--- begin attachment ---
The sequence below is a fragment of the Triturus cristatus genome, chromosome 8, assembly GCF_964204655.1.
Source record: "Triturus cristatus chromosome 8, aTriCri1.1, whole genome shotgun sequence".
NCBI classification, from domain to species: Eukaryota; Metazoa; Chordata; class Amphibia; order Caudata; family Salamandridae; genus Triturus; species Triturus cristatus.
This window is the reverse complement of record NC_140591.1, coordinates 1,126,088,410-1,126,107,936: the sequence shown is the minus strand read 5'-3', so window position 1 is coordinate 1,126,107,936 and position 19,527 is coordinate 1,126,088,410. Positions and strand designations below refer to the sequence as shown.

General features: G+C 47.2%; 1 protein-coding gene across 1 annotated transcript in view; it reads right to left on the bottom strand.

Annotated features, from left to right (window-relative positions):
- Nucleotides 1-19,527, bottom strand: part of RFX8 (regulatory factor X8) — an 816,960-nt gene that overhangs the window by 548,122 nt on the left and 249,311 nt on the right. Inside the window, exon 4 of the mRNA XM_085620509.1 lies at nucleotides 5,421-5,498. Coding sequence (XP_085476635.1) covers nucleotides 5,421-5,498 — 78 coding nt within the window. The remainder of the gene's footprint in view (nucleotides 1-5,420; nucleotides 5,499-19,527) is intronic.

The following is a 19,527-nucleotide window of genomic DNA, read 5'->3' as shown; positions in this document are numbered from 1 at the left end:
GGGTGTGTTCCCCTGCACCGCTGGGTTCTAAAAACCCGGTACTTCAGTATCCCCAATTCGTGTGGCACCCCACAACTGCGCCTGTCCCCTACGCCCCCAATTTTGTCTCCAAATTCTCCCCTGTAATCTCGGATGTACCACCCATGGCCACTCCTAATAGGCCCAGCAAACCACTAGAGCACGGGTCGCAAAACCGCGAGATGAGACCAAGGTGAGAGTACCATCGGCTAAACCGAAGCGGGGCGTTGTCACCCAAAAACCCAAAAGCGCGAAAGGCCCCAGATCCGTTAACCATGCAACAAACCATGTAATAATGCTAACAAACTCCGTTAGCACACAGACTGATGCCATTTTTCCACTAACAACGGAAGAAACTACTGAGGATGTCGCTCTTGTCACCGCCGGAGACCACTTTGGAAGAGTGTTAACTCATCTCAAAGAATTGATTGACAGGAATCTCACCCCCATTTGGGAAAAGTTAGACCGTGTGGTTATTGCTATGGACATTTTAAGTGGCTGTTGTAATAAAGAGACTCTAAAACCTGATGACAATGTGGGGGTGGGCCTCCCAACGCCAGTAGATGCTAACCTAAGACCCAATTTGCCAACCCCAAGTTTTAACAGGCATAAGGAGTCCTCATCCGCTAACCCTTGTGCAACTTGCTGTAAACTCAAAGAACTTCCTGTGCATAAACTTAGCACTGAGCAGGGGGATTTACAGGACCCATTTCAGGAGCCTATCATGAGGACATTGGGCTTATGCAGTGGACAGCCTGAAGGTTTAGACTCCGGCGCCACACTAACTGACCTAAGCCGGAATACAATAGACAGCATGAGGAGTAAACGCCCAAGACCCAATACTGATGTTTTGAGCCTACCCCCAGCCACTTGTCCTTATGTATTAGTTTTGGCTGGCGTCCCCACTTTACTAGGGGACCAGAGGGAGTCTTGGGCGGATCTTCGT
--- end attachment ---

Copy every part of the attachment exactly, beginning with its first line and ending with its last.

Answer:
The sequence below is a fragment of the Triturus cristatus genome, chromosome 8, assembly GCF_964204655.1.
Source record: "Triturus cristatus chromosome 8, aTriCri1.1, whole genome shotgun sequence".
NCBI classification, from domain to species: Eukaryota; Metazoa; Chordata; class Amphibia; order Caudata; family Salamandridae; genus Triturus; species Triturus cristatus.
This window is the reverse complement of record NC_140591.1, coordinates 1,126,088,410-1,126,107,936: the sequence shown is the minus strand read 5'-3', so window position 1 is coordinate 1,126,107,936 and position 19,527 is coordinate 1,126,088,410. Positions and strand designations below refer to the sequence as shown.

General features: G+C 47.2%; 1 protein-coding gene across 1 annotated transcript in view; it reads right to left on the bottom strand.

Annotated features, from left to right (window-relative positions):
- Nucleotides 1-19,527, bottom strand: part of RFX8 (regulatory factor X8) — an 816,960-nt gene that overhangs the window by 548,122 nt on the left and 249,311 nt on the right. Inside the window, exon 4 of the mRNA XM_085620509.1 lies at nucleotides 5,421-5,498. Coding sequence (XP_085476635.1) covers nucleotides 5,421-5,498 — 78 coding nt within the window. The remainder of the gene's footprint in view (nucleotides 1-5,420; nucleotides 5,499-19,527) is intronic.

The following is a 19,527-nucleotide window of genomic DNA, read 5'->3' as shown; positions in this document are numbered from 1 at the left end:
GGGTGTGTTCCCCTGCACCGCTGGGTTCTAAAAACCCGGTACTTCAGTATCCCCAATTCGTGTGGCACCCCACAACTGCGCCTGTCCCCTACGCCCCCAATTTTGTCTCCAAATTCTCCCCTGTAATCTCGGATGTACCACCCATGGCCACTCCTAATAGGCCCAGCAAACCACTAGAGCACGGGTCGCAAAACCGCGAGATGAGACCAAGGTGAGAGTACCATCGGCTAAACCGAAGCGGGGCGTTGTCACCCAAAAACCCAAAAGCGCGAAAGGCCCCAGATCCGTTAACCATGCAACAAACCATGTAATAATGCTAACAAACTCCGTTAGCACACAGACTGATGCCATTTTTCCACTAACAACGGAAGAAACTACTGAGGATGTCGCTCTTGTCACCGCCGGAGACCACTTTGGAAGAGTGTTAACTCATCTCAAAGAATTGATTGACAGGAATCTCACCCCCATTTGGGAAAAGTTAGACCGTGTGGTTATTGCTATGGACATTTTAAGTGGCTGTTGTAATAAAGAGACTCTAAAACCTGATGACAATGTGGGGGTGGGCCTCCCAACGCCAGTAGATGCTAACCTAAGACCCAATTTGCCAACCCCAAGTTTTAACAGGCATAAGGAGTCCTCATCCGCTAACCCTTGTGCAACTTGCTGTAAACTCAAAGAACTTCCTGTGCATAAACTTAGCACTGAGCAGGGGGATTTACAGGACCCATTTCAGGAGCCTATCATGAGGACATTGGGCTTATGCAGTGGACAGCCTGAAGGTTTAGACTCCGGCGCCACACTAACTGACCTAAGCCGGAATACAATAGACAGCATGAGGAGTAAACGCCCAAGACCCAATACTGATGTTTTGAGCCTACCCCCAGCCACTTGTCCTTATGTATTAGTTTTGGCTGGCGTCCCCACTTTACTAGGGGACCAGAGGGAGTCTTGGGCGGATCTTCGT